Preview Number of Lines After a Certain String

Example 6. To display one line before the pattern you are searching for.

grep -B 1 "hend" grep_tuts

Preview Number of Lines Before a Certain String
Preview Number of Lines Before a Certain String

Example 7. To display one line around (or after and before) the pattern you are searching for.

grep -C 1 "hend" grep_tuts

Preview Number of Lines Around a Certain String
Preview Number of Lines Around a Certain String

Example 8. To search for a certain string in all files that exist in the current directory.

grep -r "Enjoy" *

Search For a Certain String Within The Current Directory
Search For a Certain String Within The Current Directory

Example 9. To display all the lines that do not contain the given string.

grep -v -i -e "Enjoy" grep_tuts

Preview Lines That Does not Contain the Given String
Preview Lines That Does not Contain the Given String

Example 10. To display the count of all lines that contain the string you are searching for.

grep -c "this" grep_tuts

Preview Count Of Matching String
Preview Count Of Matching String

Example 11. To display the count of all lines that contain the string you are searching for regardless of case sensitivity.

grep -c -i "this" grep_tuts

Preview Count Of Matching a Case Insenstive String
Preview Count Of Matching a Case Insensitive String

Example 12. To display the count of the un-matching pattern.

grep -v -c "this" grep_tuts

Preview Count Of Un-matching String
Preview Count Of Un-matching String

Example 13. To display all file names that contain the string you are searching for.

grep -l "this" *

Preview File Names That Contain a Certain String
Preview File Names That Contain a Certain String

Example 14. To display the number of lines.

grep -n "this" grep_tuts

Preview Line Number
Preview Line Number

Example 15. To search the output of a specific command. For example, list all the running processes that are started by the “tuts” user.

ps aux | grep tuts

Search Output Of Command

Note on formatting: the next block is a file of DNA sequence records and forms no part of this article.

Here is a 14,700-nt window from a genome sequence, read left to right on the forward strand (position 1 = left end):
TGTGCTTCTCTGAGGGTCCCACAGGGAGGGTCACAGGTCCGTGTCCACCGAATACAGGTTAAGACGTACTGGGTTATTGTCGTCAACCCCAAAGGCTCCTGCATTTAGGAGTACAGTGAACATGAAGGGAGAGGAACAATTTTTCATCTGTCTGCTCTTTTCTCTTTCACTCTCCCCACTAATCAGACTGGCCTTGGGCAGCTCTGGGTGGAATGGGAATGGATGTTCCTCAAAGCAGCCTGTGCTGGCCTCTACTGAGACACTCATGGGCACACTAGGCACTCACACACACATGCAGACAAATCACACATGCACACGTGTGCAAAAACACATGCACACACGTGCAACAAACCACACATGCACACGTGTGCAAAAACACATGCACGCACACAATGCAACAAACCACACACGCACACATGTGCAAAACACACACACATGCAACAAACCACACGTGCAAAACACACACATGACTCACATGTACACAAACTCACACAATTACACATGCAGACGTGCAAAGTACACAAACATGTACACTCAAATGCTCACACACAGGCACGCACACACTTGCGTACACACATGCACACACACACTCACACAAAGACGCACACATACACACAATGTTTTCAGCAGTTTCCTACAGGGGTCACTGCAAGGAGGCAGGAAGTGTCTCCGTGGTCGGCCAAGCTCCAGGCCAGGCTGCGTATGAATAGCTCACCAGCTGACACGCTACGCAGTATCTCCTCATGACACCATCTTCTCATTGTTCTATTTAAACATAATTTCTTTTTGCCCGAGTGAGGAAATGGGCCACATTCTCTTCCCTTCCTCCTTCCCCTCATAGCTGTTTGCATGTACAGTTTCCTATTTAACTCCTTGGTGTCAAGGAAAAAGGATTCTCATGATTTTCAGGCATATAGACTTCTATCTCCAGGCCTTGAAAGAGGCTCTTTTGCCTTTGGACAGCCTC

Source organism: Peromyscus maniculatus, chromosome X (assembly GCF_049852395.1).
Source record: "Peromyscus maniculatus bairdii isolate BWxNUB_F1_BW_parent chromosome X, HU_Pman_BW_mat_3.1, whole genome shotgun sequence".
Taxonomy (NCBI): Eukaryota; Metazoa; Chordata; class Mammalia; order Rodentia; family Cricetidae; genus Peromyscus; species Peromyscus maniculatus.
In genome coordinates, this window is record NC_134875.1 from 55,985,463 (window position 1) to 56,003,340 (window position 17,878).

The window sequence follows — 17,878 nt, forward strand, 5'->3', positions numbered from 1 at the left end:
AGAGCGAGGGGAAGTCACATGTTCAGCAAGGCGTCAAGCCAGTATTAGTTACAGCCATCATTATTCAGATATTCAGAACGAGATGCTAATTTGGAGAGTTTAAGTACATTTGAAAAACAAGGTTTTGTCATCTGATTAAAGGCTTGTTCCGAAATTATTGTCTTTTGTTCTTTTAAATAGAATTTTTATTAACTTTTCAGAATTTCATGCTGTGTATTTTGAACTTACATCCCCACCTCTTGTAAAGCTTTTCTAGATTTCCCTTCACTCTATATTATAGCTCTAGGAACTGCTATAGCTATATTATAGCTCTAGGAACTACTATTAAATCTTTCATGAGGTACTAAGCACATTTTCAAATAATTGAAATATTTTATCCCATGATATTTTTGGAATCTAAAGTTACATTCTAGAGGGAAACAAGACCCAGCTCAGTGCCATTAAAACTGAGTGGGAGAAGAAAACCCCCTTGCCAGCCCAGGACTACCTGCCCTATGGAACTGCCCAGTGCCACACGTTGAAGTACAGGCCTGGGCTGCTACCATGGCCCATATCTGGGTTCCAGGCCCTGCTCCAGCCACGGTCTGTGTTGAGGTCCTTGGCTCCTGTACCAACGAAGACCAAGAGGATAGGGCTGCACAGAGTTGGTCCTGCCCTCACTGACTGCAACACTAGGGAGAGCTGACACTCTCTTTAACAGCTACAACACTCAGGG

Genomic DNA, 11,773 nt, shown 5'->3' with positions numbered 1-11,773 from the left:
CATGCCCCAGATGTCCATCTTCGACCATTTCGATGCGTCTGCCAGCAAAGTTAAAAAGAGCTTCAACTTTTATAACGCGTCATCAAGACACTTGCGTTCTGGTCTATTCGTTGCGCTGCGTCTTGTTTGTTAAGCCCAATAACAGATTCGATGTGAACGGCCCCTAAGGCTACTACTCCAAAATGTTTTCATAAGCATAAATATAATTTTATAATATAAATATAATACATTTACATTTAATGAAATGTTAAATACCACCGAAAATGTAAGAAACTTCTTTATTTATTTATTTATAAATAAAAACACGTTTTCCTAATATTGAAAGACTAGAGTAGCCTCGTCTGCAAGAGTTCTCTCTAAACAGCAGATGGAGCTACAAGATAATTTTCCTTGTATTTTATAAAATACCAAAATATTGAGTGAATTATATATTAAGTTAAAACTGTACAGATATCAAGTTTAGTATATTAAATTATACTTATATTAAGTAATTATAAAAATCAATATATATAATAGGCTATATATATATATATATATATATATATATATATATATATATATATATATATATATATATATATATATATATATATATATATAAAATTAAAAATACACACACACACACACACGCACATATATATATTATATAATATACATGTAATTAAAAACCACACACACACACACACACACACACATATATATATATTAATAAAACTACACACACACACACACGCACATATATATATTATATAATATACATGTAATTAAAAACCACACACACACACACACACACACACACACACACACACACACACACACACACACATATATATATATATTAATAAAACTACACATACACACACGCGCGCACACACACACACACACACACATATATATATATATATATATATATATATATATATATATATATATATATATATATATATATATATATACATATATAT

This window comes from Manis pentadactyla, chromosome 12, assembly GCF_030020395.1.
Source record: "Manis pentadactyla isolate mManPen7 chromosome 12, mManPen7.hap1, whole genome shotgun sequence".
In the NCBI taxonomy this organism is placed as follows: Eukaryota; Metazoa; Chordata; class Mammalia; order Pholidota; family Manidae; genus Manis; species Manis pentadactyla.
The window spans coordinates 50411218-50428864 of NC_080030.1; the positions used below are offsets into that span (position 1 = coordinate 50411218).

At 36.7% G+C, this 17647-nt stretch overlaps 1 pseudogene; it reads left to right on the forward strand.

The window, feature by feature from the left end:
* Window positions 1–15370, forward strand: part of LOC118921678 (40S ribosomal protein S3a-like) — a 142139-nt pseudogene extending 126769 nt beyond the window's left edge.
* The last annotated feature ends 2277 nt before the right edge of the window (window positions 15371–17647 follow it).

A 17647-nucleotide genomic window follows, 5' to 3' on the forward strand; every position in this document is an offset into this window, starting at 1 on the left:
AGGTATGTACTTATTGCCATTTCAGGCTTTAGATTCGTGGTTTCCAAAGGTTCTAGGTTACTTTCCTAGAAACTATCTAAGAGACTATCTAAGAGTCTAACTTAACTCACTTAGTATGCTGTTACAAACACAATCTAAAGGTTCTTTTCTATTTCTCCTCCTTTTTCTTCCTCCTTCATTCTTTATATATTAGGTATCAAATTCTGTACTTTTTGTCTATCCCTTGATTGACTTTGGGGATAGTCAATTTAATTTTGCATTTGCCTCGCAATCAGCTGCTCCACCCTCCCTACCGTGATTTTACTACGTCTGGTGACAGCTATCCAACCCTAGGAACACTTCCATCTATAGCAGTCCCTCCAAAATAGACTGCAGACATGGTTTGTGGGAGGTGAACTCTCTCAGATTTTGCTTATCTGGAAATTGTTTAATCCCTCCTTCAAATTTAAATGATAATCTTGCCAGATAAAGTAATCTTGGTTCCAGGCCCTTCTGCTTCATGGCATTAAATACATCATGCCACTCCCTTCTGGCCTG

Search Output Of Command

That’s all about the usage of grep command in Linux.

Hend Adel
Hi! I'm Hend Adel, a freelancer technical geek with successful experience in Database, Linux and many other IT fields. I help to build solutions to suit business needs and creating streamlined processes. I love Linux and I'm here to share my skills via FOSS Linux! Thanks for reading my article.

1 COMMENT

  1. Hello,
    Sometimes, when you need to filter out the process list, you end up with an extra line you may not want to see.
    $ps ax | grep kworker
    23421 ? I 0:00 [kworker/u8:1-events_unbound]
    25365 ? I 0:00 [kworker/u8:0-events_unbound]
    31422 ? I 0:00 [kworker/3:2-cgroup_destroy]
    31490 ? I 0:00 [kworker/2:0-events]
    31816 ? I 0:00 [kworker/1:1-events]
    31983 ? I 0:00 [kworker/0:3-events]
    355 pts/0 S+ 0:00 grep –color=auto kworker

    This is because the grep command contains the word that match. If you don’t want to see it, then use this :
    $ps ax | grep [k]worker
    23421 ? I 0:00 [kworker/u8:1-events_unbound]
    25365 ? I 0:00 [kworker/u8:0-events_unbound]
    31422 ? I 0:00 [kworker/3:2-cgroup_destroy]
    31490 ? I 0:00 [kworker/2:0-events]
    31816 ? I 0:00 [kworker/1:1-events]
    31983 ? I 0:00 [kworker/0:3-events]

    The grep line has gone! How’s that?

    A+
    (My 2 cents)